Your email actually DID get hacked? You need to change more than just your password

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Last week we talked about the fact that even though it might appear that your email got hacked, it probably didn’t. In most cases it’s just a spammer using your email as the “From” address. But what about when your email actually DOES get hacked into – meaning some malicious person has gotten into your account and has control of it? What should you do?

email hack


The easiest solution to this problem is also probably the most obvious – take precautions so that it doesn’t happen in the first place. This means having a strong, unique password for your email account. These are some of the most commonly used passwords today, and they are really weak:

weak passwords


A good password is just a series of random numbers, upper and lower case letters, and maybe a character like a dollar sign or pound sign thrown in somewhere. I try to usually make mine 10 or 12 characters in length. The longer the better!

Good passwords:

  • zP#CuY&^Bnt8
  • e7PpW6!m$2vq
  • Rs3*JA5N&PB6

And of course you won’t be able to remember that password, so you will need to have a good password manager program to generate good passwords and keep track of all of them for you. I use LastPass and it works great.

But for today, we’re assuming it’s past the “prevention” point – your email has been compromised. Some scammer or spammer, somewhere in the world, has been able to log in to your personal or business email account. And you need to take action – quickly.

I sometimes see people with this problem, wondering what they should do next. It’s very common to see this question asked on Facebook: “My email has been hacked into. What do I do?” And the one answer offered by all of their friends (none of whom are computer security experts of course) is: “Change your password!”

Yes, you do need to change your password. But that is only part of the solution. Just changing your password does not solve the problem. A lot of people will change their password (and even the new password will be one that is easily guessed and one that they have used on dozens of other accounts). Then they’re surprised to find out that their email gets hacked into again after a short time.

In order to keep your email account safe, you also need to change your security questions.

You know what I’m talking about – the questions that your email provider asks to confirm your identity, that only YOU should know the answer to. Or at least the answers would be ones that some spammer in Russia wouldn’t know about you.

When you log into your email account online, you should see a link to your profile. That’s usually where you go to change your verification questions. In Gmail it looks like this:

email security


The reason you MUST change your security questions is to prevent the same hacker from getting in again. One of the ways to hack into an email account is to click the “Forgot password” link, and answer the security questions. If the questions you chose originally have already been easily answered by a hacker, then they can be easily answered again by the same hacker or even a different one. In a lot of cases, the answers to those security questions can be found just by going through your Facebook page! Hackers just have it too easy these days – we need to make things at least a little difficult for them.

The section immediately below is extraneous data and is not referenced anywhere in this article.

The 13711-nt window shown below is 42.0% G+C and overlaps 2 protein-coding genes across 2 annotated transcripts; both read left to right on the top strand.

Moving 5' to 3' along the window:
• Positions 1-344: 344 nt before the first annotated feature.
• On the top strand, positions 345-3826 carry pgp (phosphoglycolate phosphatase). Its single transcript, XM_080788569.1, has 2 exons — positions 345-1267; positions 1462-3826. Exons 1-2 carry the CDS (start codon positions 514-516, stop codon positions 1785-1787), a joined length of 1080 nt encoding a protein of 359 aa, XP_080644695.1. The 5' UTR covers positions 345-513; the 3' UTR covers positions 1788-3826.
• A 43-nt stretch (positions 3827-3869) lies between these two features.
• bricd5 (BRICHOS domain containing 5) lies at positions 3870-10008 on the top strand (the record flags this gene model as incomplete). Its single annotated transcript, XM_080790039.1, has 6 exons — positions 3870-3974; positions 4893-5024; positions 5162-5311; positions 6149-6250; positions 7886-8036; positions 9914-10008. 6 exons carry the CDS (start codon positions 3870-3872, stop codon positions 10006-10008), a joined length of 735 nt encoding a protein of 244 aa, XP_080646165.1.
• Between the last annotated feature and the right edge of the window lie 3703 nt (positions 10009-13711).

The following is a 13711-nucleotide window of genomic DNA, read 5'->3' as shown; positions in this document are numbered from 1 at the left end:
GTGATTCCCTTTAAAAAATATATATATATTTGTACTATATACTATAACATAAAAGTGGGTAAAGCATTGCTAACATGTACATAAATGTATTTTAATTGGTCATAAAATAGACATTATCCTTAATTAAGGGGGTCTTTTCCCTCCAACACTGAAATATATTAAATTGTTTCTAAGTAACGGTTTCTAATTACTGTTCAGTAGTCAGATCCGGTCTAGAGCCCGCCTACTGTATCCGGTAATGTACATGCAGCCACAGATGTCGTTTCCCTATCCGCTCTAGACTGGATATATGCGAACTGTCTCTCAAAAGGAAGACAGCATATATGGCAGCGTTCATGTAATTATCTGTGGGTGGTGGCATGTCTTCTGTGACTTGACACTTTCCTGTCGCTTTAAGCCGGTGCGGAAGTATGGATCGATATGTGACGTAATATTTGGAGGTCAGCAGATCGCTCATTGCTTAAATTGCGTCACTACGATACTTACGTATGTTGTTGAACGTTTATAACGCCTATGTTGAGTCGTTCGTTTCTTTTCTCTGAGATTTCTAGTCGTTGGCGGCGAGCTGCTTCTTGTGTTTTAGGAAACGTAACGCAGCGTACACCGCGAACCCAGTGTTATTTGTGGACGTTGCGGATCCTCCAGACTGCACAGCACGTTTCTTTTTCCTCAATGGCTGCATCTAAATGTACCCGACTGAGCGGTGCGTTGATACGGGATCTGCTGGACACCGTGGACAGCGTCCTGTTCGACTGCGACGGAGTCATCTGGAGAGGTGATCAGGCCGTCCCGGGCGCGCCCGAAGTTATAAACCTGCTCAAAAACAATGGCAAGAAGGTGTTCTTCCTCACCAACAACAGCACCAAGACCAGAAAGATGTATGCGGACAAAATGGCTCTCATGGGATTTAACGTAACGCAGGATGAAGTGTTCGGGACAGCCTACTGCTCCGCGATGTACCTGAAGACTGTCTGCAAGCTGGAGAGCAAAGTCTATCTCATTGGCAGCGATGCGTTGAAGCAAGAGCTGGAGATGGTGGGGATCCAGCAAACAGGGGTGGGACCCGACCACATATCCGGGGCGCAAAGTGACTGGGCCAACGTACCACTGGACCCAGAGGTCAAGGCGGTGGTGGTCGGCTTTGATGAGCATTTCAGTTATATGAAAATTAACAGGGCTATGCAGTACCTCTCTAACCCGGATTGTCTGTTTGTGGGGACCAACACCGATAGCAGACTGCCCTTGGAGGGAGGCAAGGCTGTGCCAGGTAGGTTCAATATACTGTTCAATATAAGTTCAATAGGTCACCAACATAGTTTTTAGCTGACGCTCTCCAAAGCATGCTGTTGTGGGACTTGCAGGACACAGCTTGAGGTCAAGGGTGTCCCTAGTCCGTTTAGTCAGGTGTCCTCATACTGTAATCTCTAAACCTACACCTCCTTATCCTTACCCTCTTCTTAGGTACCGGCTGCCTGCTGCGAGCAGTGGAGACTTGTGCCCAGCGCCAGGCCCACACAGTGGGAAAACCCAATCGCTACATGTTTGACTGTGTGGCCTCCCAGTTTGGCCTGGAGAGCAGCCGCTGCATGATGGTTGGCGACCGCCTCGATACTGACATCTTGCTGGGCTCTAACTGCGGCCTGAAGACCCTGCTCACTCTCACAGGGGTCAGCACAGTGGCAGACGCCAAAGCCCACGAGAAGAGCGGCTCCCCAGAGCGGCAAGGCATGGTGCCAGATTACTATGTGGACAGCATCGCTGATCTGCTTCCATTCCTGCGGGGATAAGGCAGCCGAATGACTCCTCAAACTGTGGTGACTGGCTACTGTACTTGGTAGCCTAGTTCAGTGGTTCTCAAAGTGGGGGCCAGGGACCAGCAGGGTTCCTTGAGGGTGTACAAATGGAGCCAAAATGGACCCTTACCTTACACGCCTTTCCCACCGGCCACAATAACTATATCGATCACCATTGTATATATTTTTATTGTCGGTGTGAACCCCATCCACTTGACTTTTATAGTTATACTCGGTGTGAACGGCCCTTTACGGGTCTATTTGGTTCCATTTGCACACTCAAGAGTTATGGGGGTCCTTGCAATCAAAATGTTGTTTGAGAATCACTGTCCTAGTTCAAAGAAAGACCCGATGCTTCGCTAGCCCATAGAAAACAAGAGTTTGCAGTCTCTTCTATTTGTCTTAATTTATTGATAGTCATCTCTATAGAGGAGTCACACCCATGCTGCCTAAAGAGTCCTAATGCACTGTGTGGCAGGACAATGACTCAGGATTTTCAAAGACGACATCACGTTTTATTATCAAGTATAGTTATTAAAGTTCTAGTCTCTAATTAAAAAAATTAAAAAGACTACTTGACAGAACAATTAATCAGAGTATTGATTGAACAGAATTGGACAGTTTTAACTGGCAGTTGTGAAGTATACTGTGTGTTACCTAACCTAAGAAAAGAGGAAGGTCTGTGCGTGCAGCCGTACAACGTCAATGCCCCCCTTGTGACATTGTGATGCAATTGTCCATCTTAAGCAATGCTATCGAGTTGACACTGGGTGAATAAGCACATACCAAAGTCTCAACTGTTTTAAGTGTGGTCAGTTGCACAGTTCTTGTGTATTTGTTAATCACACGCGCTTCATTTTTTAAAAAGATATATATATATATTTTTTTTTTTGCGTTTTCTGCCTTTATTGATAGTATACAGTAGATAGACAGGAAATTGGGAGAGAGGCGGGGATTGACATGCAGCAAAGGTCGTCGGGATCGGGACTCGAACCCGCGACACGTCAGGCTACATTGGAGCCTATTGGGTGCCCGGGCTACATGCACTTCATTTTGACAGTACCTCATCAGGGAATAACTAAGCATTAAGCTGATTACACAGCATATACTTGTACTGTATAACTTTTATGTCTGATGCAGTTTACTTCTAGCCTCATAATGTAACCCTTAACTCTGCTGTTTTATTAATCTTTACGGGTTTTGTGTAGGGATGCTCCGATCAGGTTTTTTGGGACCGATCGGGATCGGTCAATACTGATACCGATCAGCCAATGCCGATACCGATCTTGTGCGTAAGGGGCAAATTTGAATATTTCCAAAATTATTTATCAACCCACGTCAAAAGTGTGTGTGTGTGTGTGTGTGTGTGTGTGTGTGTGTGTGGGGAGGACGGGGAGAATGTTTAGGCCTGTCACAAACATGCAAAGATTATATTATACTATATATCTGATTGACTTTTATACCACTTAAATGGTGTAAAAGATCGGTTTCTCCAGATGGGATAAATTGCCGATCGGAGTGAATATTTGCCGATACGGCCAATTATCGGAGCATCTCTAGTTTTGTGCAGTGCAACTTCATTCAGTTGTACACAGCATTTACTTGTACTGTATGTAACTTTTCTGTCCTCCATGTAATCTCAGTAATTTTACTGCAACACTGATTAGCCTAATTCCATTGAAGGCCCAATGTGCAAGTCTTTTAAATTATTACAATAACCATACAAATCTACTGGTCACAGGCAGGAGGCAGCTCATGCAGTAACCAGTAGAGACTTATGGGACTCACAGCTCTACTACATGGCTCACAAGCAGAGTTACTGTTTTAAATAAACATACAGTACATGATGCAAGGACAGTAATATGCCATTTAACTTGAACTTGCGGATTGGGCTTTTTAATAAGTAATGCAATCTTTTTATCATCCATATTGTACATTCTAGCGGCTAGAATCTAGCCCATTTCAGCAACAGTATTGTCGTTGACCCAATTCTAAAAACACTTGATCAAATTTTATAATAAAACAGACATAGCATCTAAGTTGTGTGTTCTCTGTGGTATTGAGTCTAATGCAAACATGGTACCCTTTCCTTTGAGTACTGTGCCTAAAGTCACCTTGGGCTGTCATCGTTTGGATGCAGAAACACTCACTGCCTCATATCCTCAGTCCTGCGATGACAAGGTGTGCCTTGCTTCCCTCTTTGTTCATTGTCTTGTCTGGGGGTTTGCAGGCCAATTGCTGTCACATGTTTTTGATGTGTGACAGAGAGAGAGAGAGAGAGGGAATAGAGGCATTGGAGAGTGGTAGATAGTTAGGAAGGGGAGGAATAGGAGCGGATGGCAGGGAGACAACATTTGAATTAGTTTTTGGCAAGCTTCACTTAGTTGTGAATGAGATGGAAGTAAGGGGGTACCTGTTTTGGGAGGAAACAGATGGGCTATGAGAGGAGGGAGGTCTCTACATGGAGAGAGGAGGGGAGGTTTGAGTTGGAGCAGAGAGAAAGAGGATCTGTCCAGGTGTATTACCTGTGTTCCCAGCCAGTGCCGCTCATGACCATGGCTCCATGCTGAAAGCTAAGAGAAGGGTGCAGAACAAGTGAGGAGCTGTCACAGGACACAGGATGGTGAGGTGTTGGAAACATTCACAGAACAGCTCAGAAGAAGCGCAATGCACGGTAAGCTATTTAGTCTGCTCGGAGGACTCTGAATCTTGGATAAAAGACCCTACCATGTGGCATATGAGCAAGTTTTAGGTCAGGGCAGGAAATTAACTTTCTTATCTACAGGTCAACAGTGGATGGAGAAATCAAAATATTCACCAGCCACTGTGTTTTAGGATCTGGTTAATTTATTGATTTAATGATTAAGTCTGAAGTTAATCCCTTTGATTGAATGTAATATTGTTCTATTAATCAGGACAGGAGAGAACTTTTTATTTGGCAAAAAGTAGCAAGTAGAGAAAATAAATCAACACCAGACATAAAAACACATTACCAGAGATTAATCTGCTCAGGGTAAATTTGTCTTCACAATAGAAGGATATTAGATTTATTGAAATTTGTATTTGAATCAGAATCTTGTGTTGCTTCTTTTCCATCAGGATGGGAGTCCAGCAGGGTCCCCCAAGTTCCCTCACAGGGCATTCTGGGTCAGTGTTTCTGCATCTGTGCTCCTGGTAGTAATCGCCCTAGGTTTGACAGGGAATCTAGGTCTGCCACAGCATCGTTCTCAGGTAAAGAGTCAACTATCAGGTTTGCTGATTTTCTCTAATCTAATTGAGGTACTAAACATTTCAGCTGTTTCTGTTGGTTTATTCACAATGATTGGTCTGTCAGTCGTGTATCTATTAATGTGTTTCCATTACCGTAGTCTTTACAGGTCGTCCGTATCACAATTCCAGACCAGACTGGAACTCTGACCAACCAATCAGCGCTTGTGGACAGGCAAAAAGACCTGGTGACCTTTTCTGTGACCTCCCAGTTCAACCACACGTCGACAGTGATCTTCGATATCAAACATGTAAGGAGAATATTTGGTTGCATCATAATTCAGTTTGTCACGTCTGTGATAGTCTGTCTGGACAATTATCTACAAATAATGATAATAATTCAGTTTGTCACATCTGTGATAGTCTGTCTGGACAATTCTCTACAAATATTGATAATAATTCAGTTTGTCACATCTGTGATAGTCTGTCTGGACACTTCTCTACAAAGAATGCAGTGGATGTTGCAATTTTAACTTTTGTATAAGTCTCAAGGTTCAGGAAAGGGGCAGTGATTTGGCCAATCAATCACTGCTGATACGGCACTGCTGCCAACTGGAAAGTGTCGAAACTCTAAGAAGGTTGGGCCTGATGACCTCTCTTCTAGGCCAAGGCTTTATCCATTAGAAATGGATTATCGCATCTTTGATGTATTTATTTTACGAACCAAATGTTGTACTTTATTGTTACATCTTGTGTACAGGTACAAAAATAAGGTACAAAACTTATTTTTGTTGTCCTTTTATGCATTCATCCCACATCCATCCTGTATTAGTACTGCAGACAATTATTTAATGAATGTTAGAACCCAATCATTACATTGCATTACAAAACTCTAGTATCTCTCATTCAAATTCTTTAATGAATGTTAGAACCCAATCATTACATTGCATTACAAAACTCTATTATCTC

Bonus security: answer the security questions incorrectly

This is a trick some people use as an extra layer of security. You can answer the security questions with answers that are wrong, or even answers that don’t make sense.

Here are some examples of this:

Question: What is your mother’s maiden name?
Answer: September

Question: In what city were you born?
Answer: Peanut butter

Question: What is your favorite sports team?
Answer: Saving Private Ryan

Do you see the power in this? A hacker could guess every sports team name in the world but he would never get it right. Same for the other answers.

Obviously, just like a strong password, you won’t instinctively remember these nonsense answers. So you will need to keep a record of them. This is another great feature of LastPass – there is a whole section for each account where you can store information like this and always have access to it.

In addition to the security questions, you should also have on file:

  • A current phone number (preferably a cell phone that can receive text messages)
  • An alternate email address that you can access

With these, your email provider can send you a text message to confirm your identity, or they can email you a link to change your password if it gets compromised. HOWEVER – just like it’s too late to buy fire insurance when the house is burning down, you need to set up these things in your email account while you still have access to it. Once some lowlife gets in and controls your email account, it could be too late. Because a smart hacker, once in control, will go in and change the security questions to things that YOU won’t know how to answer.

And one final word: if you are desperate and cannot get anything done to restore your account, don’t make the mistake of searching Google for a “tech support” phone number for your free web-based email account. Most of the results that come up in a Google search like that are going to be FAKE tech support – they will want to charge you lots of money to “fix” all of the problems your computer supposedly has, and they still won’t be able to get you into your email account.

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